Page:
Long-term laryngeal allograft survival using low-dose everolimus

David G. Lott, Olivia Dan, Lina Lu, Marshall Strome

Research output: Contribution to journalArticlepeer-review

7 Scopus citations


Objective: The purpose of this study was to explore the mechanism and utility of everolimus as a single-agent therapy in preventing mouse laryngeal allograft rejection. Study Design: Prospective animal study. Setting: Academic research at a tertiary medical center. Subjects and Methods: Fifteen recipient mice (five per group) were injected with everolimus (1 mg/kg/d) until euthanized at 15, 30, and 60 days posttransplantation. Five mice received transplants without immunosuppression and were euthanized at day 15. Larynges were graded for rejection severity. Draining lymph nodes and spleens were evaluated by flow cytometry to assess the systemic immunological environment. Results: Each time group demonstrated minor allograft rejection (rejection severity scores: 2.51, 2.46, 2.78; no rejection, 1; severe, 6). This was not significantly different between groups. Everolimus-treated mice had significantly less rejection at all time points compared with non-immunosuppressed mice. Flow cytometry showed a blunted cytotoxic T-cell response, differentiation favoring regulatory T-cells, and decreased number and function of dendritic cells. Conclusions: Everolimus successfully prevents laryngeal allograft rejection up to 60 days posttransplantation. It appears to increase the production of regulatory T-cells while decreasing cytotoxic T-cell and dendritic cell response. Everolimus alone or in combination with other immunosuppressants may enable laryngeal transplantation to become a viable reconstructive option following laryngectomy for malignancy.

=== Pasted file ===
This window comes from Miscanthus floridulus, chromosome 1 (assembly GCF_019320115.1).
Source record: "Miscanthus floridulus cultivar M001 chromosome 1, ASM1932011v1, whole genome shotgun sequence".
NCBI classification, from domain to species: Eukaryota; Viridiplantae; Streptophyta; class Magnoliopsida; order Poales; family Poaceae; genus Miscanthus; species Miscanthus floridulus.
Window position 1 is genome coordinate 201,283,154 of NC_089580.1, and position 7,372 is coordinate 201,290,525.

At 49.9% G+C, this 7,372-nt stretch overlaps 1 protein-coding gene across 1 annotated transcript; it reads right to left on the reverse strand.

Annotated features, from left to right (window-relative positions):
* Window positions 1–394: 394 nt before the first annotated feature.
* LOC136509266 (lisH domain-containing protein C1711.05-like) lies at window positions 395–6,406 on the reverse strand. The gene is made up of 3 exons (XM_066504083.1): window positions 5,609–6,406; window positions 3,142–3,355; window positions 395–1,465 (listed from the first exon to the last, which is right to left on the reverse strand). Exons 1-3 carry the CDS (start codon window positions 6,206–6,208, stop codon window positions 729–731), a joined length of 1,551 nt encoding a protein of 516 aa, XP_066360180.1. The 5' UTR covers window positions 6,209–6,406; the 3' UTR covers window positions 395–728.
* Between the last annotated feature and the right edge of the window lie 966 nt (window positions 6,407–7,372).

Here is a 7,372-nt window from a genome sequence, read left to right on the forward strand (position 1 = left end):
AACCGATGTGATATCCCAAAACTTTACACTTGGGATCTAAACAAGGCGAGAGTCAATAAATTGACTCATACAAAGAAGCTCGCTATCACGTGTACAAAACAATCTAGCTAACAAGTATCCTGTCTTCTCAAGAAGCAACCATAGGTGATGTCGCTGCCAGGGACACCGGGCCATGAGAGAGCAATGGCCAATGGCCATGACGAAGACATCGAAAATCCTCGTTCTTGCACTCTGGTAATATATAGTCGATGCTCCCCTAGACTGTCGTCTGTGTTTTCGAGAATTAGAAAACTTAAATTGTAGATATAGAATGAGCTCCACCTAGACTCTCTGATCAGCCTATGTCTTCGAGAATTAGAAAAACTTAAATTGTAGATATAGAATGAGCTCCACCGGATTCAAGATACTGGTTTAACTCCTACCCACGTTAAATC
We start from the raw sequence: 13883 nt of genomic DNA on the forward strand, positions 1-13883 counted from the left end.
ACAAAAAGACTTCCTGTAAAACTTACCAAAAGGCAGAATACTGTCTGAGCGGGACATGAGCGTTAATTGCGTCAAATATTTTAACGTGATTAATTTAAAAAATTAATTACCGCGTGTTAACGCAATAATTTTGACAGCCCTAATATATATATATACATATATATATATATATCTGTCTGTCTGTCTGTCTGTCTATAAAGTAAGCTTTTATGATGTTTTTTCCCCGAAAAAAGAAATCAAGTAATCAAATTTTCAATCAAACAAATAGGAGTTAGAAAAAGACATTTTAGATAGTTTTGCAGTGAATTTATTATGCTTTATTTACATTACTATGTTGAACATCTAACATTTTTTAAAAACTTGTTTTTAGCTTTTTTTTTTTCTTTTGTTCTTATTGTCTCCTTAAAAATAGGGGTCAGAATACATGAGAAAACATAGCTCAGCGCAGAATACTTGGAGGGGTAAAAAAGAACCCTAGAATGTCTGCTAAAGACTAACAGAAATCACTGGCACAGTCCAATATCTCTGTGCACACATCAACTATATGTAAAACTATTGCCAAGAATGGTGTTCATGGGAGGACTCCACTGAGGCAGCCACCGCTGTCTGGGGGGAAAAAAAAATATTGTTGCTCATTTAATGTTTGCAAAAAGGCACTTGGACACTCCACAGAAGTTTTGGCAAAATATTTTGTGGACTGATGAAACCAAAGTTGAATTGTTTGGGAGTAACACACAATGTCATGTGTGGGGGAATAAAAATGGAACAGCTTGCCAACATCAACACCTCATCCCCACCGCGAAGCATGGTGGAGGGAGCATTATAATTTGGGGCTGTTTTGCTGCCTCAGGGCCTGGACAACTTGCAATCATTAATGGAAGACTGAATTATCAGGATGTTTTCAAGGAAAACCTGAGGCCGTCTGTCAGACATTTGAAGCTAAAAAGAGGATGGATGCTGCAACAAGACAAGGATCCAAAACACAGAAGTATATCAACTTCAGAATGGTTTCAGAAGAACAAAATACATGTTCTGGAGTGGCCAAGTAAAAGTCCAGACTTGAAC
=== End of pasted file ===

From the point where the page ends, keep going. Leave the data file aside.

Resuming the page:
Original languageEnglish (US)
Pages (from-to)72-78
Number of pages7
JournalOtolaryngology - Head and Neck Surgery
Issue number1
StatePublished - Jan 2010

ASJC Scopus subject areas

  • Surgery
  • Otorhinolaryngology


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